“There weren’t any other poets in Boston doing what I was doing. But there were Black artists doing spoken word performances with music, more storytelling, like Brother Blue and Valerie Stephens.”

Studio Red Top on the Concert Circuit

In 1984, Studio Red Top received funding from the City of Boston to present its Jazz Women in Concert series. They also received grants from the Massachusetts Council on the Arts & Humanities. By then, grants and the like were vital to a non-profit organization’s success. SRT used that funding to present some truly noteworthy events in the 1980s. She told me about a few.

SRT Windsong program, 1985

Windsong: The Music of Sathima Bea Benjamin, a Studio Red Top concert from 1985

In November 1985, SRT presented pianist Jill McManus, who was heavily influenced by Native American music, at the Cambridge Multi-Cultural Center. “Jill McManus was a big deal. She had an album out (Symbols of Hopi). She was another one of the people I met in Kansas City. I don’t know why more musicians haven’t picked up on Native American music and combined it with jazz. We had Tom Harrell and Joe Lovano with her. I can’t remember who we had on drums, but I do remember he was real interested in what Jill’s two Native American drummers were doing.”

In December 1987, Studio Red Top worked with vocalist Lisa Thorson in presenting a truly experimental approach to jazz accessibility—signing a jazz concert for the hearing-impaired. Two interpreters used the American Sign Language as a way to open up the music. While Thorson sang and her group played, Jody Steiner interpreted lyrics, Felice Shays danced the instrumental solos, and both moved to the music’s tempo. Then in March 1988, the Boston Globe Jazz Festival invited a few community organizations, including Studio Red Top, to participate as concert presenters for the first time. Studio Red Top staged a second concert for the hearing-impaired.

“We had Lisa singing with her trio and Jody signing it. It was almost like an interpretive dance. They played “Let’s Do It,” the Cole Porter song—“birds do it, bees do it.” The hearing-impaired people in the audience were ‘hearing’ those lyrics and laughing. And we handed out balloons, people could feel the vibrations of the music through the balloons. That audience was so responsive, and most people weren’t thinking about them as an ‘audience’ at all. I don’t know of anybody outside of the feminist community who was doing this.”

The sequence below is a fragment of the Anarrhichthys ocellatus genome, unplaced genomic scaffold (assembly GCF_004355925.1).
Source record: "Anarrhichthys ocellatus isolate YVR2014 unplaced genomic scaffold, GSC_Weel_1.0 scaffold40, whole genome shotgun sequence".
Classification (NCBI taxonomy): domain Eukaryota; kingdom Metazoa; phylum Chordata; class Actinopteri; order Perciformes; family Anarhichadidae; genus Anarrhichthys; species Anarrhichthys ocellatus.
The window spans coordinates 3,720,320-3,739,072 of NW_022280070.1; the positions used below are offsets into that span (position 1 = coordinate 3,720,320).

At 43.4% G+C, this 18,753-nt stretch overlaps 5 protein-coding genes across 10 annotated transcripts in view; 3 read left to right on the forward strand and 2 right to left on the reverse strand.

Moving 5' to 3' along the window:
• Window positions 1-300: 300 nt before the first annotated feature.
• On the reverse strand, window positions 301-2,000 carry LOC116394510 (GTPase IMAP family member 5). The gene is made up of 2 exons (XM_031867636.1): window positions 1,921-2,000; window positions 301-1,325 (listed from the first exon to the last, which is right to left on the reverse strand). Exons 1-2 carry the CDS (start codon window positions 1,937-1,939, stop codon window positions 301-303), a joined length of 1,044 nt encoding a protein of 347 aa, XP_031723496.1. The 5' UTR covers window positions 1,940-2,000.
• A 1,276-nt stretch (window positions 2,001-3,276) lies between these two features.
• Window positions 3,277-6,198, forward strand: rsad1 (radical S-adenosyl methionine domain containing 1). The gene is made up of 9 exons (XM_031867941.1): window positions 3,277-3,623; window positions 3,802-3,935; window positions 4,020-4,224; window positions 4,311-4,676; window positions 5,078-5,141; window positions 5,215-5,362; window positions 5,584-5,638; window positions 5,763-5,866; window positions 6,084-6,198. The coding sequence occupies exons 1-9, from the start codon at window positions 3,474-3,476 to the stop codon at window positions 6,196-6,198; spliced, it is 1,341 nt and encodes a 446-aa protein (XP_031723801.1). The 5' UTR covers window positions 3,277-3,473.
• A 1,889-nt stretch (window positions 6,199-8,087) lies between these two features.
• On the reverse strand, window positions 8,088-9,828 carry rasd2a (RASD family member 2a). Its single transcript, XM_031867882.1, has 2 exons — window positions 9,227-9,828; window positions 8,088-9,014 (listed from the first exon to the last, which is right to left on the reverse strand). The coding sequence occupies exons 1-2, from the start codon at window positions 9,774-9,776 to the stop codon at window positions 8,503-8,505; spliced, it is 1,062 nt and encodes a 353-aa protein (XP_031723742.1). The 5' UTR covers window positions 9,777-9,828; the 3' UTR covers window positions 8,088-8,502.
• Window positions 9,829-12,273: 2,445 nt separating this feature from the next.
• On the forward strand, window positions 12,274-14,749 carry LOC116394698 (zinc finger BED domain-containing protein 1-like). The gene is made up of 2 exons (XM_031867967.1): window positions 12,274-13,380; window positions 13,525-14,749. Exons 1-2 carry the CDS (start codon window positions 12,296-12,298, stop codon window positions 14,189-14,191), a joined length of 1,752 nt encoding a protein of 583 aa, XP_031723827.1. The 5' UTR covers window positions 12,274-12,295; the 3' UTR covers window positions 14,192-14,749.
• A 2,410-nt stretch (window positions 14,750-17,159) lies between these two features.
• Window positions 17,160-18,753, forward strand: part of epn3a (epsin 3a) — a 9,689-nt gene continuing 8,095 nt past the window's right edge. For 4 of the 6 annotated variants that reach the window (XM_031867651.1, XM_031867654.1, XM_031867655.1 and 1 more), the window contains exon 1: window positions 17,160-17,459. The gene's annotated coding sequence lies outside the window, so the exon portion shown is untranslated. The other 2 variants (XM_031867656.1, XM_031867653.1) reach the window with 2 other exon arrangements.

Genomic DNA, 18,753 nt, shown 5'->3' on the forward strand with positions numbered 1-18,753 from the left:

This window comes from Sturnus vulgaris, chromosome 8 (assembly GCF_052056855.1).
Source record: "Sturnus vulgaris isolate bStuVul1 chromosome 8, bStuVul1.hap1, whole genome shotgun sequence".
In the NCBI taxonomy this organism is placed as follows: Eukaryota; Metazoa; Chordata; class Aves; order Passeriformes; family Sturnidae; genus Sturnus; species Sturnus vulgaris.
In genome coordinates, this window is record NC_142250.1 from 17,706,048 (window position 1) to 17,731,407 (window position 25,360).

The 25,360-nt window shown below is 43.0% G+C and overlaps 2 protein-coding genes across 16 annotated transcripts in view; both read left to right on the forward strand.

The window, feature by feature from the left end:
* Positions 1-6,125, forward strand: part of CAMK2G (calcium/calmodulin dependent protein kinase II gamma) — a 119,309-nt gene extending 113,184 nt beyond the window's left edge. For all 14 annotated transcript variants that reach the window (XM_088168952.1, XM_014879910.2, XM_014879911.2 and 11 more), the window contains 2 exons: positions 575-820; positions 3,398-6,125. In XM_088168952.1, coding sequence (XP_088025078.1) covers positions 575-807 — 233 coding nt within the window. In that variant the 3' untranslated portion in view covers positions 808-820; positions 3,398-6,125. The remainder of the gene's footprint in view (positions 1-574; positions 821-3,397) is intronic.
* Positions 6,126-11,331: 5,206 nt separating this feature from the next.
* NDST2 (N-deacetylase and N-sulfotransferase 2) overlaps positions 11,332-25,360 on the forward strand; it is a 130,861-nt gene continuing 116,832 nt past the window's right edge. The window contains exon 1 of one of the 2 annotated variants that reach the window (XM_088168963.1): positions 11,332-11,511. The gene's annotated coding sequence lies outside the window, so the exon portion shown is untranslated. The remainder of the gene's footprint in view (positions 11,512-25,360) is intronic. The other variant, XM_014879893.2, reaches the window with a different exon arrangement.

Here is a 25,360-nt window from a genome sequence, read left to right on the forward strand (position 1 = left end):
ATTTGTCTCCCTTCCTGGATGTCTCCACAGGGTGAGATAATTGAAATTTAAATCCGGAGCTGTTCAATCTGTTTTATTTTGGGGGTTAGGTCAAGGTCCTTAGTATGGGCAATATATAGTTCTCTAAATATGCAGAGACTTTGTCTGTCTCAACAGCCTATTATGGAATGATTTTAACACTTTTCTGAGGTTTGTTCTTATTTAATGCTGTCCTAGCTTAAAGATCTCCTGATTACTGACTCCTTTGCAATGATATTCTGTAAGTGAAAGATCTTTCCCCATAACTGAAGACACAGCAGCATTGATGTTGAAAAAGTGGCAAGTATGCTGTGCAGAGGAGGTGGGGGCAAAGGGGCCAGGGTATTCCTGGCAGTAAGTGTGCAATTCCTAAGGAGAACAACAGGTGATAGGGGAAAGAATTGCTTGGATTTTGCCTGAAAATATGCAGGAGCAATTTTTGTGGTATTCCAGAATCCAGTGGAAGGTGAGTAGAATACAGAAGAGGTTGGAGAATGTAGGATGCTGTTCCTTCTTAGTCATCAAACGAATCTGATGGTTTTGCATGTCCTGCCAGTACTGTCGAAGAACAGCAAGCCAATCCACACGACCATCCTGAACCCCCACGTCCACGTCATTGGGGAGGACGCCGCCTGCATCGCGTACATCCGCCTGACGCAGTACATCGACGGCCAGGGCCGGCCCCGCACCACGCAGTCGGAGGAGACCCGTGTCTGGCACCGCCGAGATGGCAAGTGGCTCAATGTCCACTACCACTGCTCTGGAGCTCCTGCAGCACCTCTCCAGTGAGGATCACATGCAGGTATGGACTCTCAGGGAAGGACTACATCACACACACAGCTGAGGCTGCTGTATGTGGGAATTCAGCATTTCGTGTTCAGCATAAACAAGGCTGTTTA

Last Call

The arts did not do well in the difficult economic climate of 1989-90, and that led directly to Lee’s decision to call it a night in May 1991. That month she told the Globe, “When we had our own space on Boylston Street, we had weekly concerts. Since 1982 we’ve had six concerts a year. Then last year we had three. This year just two. Now with all the cuts it’s becoming just impossible.” Recently she told me, “We were primarily grant-funded, and when it got to the point where social services organizations were competing for the same dollars as arts-based organizations, I decided to shut down.”

After thirteen years, Cathy Lee called it quits. But during that time she estimates that she was involved in 350 events of all types.

As a concert producer, Lee brought numerous outstanding artists to Boston—besides those already mentioned, the list includes Sathima Bea Benjamin, Marilyn Crispell, Sheila Jordan, Jeanne Lee, Barbara London and Richard Davis, Tania Maria, and Joanne Brackeen, in a major exploration of her work at the 1990 Globe Jazz Festival. But it was the local musicians who worked most often at SRT events, and benefited from the exposure. Many are still active as musicians and educators in this region and beyond, among them singers Kris Key and Semenya McCord, trumpeter Ingrid Monson, saxophonists Erica Lindsay and Cercie Miller, flutist Jamie Baum, harpist Deborah Henson-Conant, vibist Cecilia Smith, and pianists Katy Roberts and Rachel Nicolazzo (now Rachel Z).

It would have made for a happily-ever-after ending to say that Studio Red Top closed because their advocacy was no longer needed, but that wasn’t the case. Cathy Lee and I were talking about the 1369 Jazz Club, where she’d done several readings, once with Ted Joans and the Free Lance Wife Revue, in 1986. I noted that there seemed to be quite a few women on the schedule there in the late 1980s. Given that she wanted to improve employment opportunities for women in jazz, I asked if she saw that as progress. “Sure, there were women artists at the 1369, including some we worked with. And I was happy to see it. But it was still only one percent of all the jazz artists being booked for all the jazz gigs around town. I always argued that there had to be more than that.”

Cathy Lee now lives in San Antonio, and as she still hangs with the band and sits in on poem when she gets the chance. You can read one of her recent poems at Jerry Jazz Musician, scroll down to “Key of C.” Two poems, “The Magic Word is Esperanza” and “Jump Monk (Live)” were just published in the Mixtape Literary Journal. (Select the link for the Vol 2, Winter 2021 issue, Music that Moves You. “Esperanza” is on page 18 and “Monk” on page 23.) Finally, listen to her reading “Stately He,” about pianist Lowell Davidson, here on Vimeo.

Update: Jan 20, 2022

I wrote that when Cathy rented the space on Batterymarch St, it came with a piano. Not true. She sent a message to say she bought the piano and moved it in: “Actually the upright piano was not already there at 76 Batterymarch. I had to move it in on what must have been Otis model #1 freight elevator. It was basically just a floor, no walls, with a single safety plank that rose as the contraption stopped on a floor and slammed down as it passed the door. Very hazardous; I had to obtain an elevator operator license to move the piano in, and moving it out busted the thing completely. That’s why SRT 5th floor events were walkup, and probably why the “Jazz Up Your Lunch Hour” concerts didn’t catch on in the pre-fitness era of the financial district.